Those routes are lucrative for Pakistan, which profited from transit and port fees, so it may be reluctant to block U. S. access. The country is also facing economic stress and speculation that it may go to the Monetary Fund for its 13th bailout since 1988. Plus, it lost revenue when it last closed NATO access. “The Pakistani route is less a necessity and more a lower-cost convenience for the US,” says Husain Haqqani, Pakistan’s ambassador to the US from 2008 to 2011. “The US must decide if the higher cost would be a price worth paying for a freer hand in conducting the war in Afghanistan. must decide if it wants to forgo the economic benefits of transshipment.”

If it does, the country may lean more heavily on China as a source of investment. China is financing more than $50 billion in infrastructure projects in as part of its Belt and Road trade initiative.

It overtook the U. S. as the largest investor in four years ago and has since doubled its direct investment there to $1.2 billion a year. With more Chinese funding, could push back further against American demands.

But, as Haqqani points out, Chinese loans are no substitute for American cash and high-tech weaponry. “is perennially short of foreign exchange,” he says. “Moreover, China charges higher interest on loans.” for its part may also want to avoid further sanctions, including on travel—more of its elite are schooled and work in America than in China. The U. S. also remains Pakistan’s largest export market. Nonetheless, “the US has cut aid to before, and that didn’t cause to change its behavior,” says Kugelman at the Wilson Center. “How these moves play out will go a long way toward determining the trajectory of this very troubled relationship.”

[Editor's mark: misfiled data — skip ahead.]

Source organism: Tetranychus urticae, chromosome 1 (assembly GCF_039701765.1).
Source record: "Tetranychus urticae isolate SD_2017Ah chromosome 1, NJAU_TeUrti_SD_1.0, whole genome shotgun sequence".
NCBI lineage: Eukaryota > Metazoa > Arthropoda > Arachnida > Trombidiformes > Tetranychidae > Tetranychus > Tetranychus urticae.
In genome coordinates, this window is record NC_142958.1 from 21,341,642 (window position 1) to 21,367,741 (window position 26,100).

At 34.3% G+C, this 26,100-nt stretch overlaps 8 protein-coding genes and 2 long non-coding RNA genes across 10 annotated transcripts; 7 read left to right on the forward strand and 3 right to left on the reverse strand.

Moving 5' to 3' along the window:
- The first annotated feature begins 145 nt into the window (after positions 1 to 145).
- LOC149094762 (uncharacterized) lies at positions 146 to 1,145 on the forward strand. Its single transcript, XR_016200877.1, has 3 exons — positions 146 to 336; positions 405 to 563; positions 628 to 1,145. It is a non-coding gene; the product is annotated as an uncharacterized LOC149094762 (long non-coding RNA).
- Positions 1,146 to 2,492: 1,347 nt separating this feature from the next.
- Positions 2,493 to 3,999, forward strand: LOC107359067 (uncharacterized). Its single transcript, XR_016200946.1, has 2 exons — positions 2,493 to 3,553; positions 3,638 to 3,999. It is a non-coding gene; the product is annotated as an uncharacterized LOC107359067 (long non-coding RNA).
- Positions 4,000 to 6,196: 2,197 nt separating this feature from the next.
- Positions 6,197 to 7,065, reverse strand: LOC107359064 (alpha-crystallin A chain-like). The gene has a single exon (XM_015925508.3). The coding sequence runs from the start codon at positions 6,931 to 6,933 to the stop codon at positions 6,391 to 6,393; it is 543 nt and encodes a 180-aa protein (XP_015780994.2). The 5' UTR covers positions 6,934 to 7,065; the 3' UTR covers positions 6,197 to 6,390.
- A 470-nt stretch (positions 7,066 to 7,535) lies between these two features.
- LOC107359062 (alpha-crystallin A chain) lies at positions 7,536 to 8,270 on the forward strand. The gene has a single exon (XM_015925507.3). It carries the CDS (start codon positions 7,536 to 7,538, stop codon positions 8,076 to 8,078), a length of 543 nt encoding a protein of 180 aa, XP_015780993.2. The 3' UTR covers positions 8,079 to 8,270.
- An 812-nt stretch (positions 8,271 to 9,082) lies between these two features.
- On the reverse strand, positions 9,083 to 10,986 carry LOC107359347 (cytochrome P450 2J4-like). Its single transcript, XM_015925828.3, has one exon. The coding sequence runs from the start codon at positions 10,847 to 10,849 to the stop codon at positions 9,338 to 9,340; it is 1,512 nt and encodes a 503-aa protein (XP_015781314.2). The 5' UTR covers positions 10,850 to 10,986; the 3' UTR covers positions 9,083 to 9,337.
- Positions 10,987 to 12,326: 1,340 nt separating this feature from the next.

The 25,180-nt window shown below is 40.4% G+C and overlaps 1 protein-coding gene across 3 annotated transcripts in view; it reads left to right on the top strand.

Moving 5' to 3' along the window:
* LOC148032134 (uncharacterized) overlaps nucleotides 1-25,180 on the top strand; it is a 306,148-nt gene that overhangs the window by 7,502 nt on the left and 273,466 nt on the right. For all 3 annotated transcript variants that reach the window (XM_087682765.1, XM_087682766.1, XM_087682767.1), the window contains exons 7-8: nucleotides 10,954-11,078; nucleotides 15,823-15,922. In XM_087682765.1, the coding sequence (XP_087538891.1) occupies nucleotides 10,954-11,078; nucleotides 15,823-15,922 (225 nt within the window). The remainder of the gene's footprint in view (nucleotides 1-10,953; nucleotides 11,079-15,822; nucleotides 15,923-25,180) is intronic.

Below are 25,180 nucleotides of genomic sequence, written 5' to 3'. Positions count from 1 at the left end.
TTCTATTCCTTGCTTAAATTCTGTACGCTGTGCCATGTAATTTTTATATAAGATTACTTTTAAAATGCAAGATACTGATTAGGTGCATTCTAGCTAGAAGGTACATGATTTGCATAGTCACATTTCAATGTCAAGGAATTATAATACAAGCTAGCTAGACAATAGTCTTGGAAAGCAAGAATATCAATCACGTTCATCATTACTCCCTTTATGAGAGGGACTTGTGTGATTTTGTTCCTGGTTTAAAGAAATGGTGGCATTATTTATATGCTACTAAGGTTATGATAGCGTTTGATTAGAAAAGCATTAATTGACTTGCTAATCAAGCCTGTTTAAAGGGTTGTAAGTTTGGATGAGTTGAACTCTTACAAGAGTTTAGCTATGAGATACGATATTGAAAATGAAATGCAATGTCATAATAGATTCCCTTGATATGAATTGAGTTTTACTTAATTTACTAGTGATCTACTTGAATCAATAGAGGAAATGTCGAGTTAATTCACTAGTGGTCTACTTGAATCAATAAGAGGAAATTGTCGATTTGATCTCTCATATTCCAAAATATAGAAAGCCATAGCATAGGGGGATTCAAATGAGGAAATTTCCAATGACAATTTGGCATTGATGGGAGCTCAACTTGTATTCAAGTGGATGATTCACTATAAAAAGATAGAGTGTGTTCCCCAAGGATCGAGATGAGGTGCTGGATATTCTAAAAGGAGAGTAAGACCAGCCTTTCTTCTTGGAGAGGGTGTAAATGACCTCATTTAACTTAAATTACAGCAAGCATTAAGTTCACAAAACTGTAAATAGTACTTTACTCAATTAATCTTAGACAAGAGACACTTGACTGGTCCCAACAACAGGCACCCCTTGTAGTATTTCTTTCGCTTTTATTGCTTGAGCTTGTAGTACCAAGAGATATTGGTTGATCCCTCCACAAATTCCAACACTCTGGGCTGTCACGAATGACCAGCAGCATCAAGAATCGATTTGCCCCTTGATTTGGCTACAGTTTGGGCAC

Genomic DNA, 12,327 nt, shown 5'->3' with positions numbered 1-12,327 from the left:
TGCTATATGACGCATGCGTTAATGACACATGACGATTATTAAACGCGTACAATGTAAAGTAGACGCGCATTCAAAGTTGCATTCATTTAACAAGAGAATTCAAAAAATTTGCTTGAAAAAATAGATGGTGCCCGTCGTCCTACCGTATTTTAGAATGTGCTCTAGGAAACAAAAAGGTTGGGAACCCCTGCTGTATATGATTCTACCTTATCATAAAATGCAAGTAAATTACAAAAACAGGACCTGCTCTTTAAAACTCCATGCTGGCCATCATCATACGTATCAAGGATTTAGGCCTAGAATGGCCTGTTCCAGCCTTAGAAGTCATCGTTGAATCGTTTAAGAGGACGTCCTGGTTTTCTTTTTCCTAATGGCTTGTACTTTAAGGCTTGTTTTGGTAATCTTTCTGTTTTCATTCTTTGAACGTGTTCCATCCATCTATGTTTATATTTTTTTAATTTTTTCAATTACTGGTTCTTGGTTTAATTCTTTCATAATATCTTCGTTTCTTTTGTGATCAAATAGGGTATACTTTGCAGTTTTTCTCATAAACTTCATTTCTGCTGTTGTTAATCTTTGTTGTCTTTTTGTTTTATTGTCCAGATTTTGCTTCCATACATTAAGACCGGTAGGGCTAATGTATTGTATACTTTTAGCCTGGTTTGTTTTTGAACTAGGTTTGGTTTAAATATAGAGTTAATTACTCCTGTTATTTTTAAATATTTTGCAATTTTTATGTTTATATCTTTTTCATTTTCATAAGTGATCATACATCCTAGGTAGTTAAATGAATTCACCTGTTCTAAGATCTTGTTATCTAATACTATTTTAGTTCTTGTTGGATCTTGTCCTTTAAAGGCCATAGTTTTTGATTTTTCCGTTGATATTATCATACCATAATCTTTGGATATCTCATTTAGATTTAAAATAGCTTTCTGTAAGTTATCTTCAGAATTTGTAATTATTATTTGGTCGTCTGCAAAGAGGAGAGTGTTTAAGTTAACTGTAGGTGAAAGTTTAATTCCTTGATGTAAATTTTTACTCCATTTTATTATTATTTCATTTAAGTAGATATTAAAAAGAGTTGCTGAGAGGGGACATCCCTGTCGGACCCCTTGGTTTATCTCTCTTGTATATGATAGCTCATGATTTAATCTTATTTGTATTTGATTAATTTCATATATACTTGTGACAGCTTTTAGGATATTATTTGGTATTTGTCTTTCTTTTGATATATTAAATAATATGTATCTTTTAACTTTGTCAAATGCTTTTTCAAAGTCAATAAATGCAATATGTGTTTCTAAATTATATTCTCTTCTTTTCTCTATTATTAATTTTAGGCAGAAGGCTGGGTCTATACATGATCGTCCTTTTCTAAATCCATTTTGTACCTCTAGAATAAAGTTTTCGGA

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U. S. officials have left open the prospect of releasing the aid should prove cooperative. For its part, says it’s done more than any other nation in the battle against terror. Security vastly improved in the years since the army decimated groups launching attacks in after a school massacre in 2014. Residents in the financial hub of Karachi until a few years ago lived in fear of kidnappings and street warfare. Now restaurants are crowded, business is thriving, and bombings are unheard of.

The lack of U. S. money could hurt Pakistan’s ability to modernize its aging military equipment, because Islamabad is reliant on U. S. technology, says Abdul Basit, a research fellow at Singapore’s S Rajaratnam School of Studies. If relations don’t improve, the US may shift drone attacks from Pakistan’s tribal areas deeper into the country, to areas such as the restive southwestern province of Balochistan, Basit adds. In the end, though, the decision on aid is unlikely to have long-term impact on regional dynamics—the U. S. will be unable to impose a solution in Afghanistan, even if it has Pakistan’s full support, he says. “There will definitely be anger and frustration in Islamabad,” Basit says. “But is Islamabad going to adjust its behavior? They might make some technical moves. But in terms of a strategic shift? I don’t think so.”

First Published: Mon, January 15 2018. 09:05 IST